She was Carly.

Her position and her power—like those of her colleagues at the very top of the corporate pyramid—in some ways rivaled the position and power of great rulers. At the turnof the century, CEOs were unconstrained by powerful ministers or legislators, unchallenged in meaningful elections, unencumbered by burdensome constitutional constraints, and usually unthreatened by rebellious underlings. The previous century had seen the flattening of political hierarchies throughout the world. But at the giant corporations that spanned the globe, controlled much of the world's commerce and generated much of the world's wealth, the CEO still sat on top of a clear hierarchy, and his or her strength and authority remained largely unchallenged.

CEOs' pay mirrored that power. Fiorina brought home an annual paycheck that was 20 times that of President George Bush. In her leisure time, she cruised on her large, private yacht.

Particularly in the United States, CEOs like Fiorina were used to getting their way. Technically, they were appointed by, and reported to, their boards of directors. But many, like Fiorina, held the title of Chairman of the Board as well as Chief Executive. They set the board's agenda and controlled much of the board's access to information. They benefited from a business culture, developed during the 20th century, that held that strong, even autocratic, CEOs offered the best route to business success. The successful CEO wasn't first among equals; the CEO was boss.

In Fiorina's case, this position of power was particularly sweet because she was a woman. The ranks of corporate power, far more than the ranks of political power, had remained the province of men throughout the 20th century. When the elite members of the Business Council held their regular meetings, there were seldom more than one or two women in the crowded room—or for that matter, more than one or two African Americans. In recent years, a few prominent women, like Meg Whitman of eBay Inc. or Anne Mulcahy of Xerox Corporation or Andrea Jung of Avon Products, had broken through the glass ceiling and made it to the top. But at the beginning of 2005, those women were still scarce enough to be counted on the fingers of two hands. Among Fortune 500 companies, no more than 10 had female CEOs.

Testosterone ran particularly strong in the telecommunications world, where Fiorina made her career. In spite of its nickname, "Ma Bell" and her progeny were overwhelmingly male enterprises. As a young executive at Lucent, an offshoot of AT&T, she suffered the indignity of a boss who once introduced her as "our token bimbo." ("You will never do that to me again," she told him afterward.) She had once attended an all-male sales lunch at a club where scantily dressed women danced on the tops of tables. Her male colleagues had suggested she skip the lunch, which they had arranged, but she refused, arriving in her most serious-looking business attire. The dancers said they wouldn't dance at the table "until the lady leaves." Later, when Lucent bought Ascend Communications—a company with a legendary cowboy culture—some at Ascend were critical of their new acquirers, saying the Lucent sales force "didn't have any balls." Fiorina appeared onstage at the first joint sales meeting in cowboy boots and with a pair of her husband's socks stuffed in the crotch of her pants, declaring to the stunned Ascend team, "Our balls are as big as anyone's in this room."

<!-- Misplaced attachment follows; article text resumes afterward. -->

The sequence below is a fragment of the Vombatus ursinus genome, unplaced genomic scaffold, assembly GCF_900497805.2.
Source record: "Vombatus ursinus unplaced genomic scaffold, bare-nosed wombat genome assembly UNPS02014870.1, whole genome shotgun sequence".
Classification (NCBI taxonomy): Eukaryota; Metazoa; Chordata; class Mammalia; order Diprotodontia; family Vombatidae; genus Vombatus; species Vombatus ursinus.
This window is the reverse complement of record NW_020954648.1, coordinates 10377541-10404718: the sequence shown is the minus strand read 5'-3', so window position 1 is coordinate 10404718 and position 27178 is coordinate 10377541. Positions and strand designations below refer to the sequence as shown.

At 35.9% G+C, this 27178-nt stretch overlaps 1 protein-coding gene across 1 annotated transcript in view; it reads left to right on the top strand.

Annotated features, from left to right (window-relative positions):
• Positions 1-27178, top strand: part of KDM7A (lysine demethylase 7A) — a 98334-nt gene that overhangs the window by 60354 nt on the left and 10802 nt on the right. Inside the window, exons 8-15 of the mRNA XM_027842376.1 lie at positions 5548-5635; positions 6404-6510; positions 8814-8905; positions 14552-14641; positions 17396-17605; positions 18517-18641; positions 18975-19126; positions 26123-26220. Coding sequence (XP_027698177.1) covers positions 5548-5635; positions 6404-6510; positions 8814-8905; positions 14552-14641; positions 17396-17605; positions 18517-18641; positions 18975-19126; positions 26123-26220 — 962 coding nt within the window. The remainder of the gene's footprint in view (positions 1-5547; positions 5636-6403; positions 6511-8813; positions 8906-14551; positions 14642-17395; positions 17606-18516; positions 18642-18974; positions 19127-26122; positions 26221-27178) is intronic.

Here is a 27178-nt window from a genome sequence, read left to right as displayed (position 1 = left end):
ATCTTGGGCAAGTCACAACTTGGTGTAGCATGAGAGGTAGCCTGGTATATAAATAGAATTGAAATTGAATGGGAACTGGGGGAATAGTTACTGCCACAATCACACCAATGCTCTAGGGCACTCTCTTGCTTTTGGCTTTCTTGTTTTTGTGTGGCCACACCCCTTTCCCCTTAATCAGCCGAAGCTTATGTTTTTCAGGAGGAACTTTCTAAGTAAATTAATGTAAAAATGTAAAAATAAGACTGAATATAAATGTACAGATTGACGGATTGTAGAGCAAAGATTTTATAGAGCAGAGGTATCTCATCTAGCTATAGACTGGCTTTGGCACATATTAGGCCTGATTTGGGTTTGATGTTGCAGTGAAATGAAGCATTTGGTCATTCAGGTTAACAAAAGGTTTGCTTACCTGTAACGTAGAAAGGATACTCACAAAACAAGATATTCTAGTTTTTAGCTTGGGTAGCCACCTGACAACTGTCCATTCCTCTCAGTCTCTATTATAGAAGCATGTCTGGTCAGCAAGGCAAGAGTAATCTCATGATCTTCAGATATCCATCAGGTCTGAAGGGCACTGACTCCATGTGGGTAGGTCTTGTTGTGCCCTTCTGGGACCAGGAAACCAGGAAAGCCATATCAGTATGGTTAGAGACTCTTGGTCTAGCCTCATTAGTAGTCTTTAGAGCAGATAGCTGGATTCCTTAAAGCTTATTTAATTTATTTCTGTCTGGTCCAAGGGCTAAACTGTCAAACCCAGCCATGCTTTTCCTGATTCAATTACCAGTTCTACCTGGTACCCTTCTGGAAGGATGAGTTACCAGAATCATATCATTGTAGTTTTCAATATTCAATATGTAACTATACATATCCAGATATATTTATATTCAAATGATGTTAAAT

But for Carly, that was all in the past. Now she sat where the men had sat before her. She enjoyed the pay and the perks and, most important, the power that came with the job of chairman of the board and chief executive officer of one of the world's great corporations. She had triumphed in a man's world.

Or so she thought.

But on January 10, 2005, that world was changing.

Without Fiorina's knowledge, members of her board of directors had held a series of highly unusual telephone conversations in December and early January to discuss their dissatisfaction with her leadership.

The company certainly had its problems. Its stock was flagging—55 percent below where it had been when Carly took over in 1999. And it had failed to meet its financial projections for the third quarter of 2004, which ended July 31—prompting complaints from Wall Street analysts. Neither problem suggested crisis. All technology stocks were trading well below their breathless levels of 1999, and many companies occasionally missed their financial targets. Indeed, Fiorina liked to point out that before she took over, HP had missed Wall Street's earnings expectations for nine quarters straight. Moreover, she had acted quickly to address the third quarter situation—firing three top sales executives whom she blamed for the miss, and coming up with a plan for moving forward.

Revolt in the Boardroom
The New Rules of Power in Corporate America
. Copyright © by Alan Murray. Reprinted by permission of HarperCollins Publishers, Inc. All rights reserved. Available now wherever books are sold.
Read More Show Less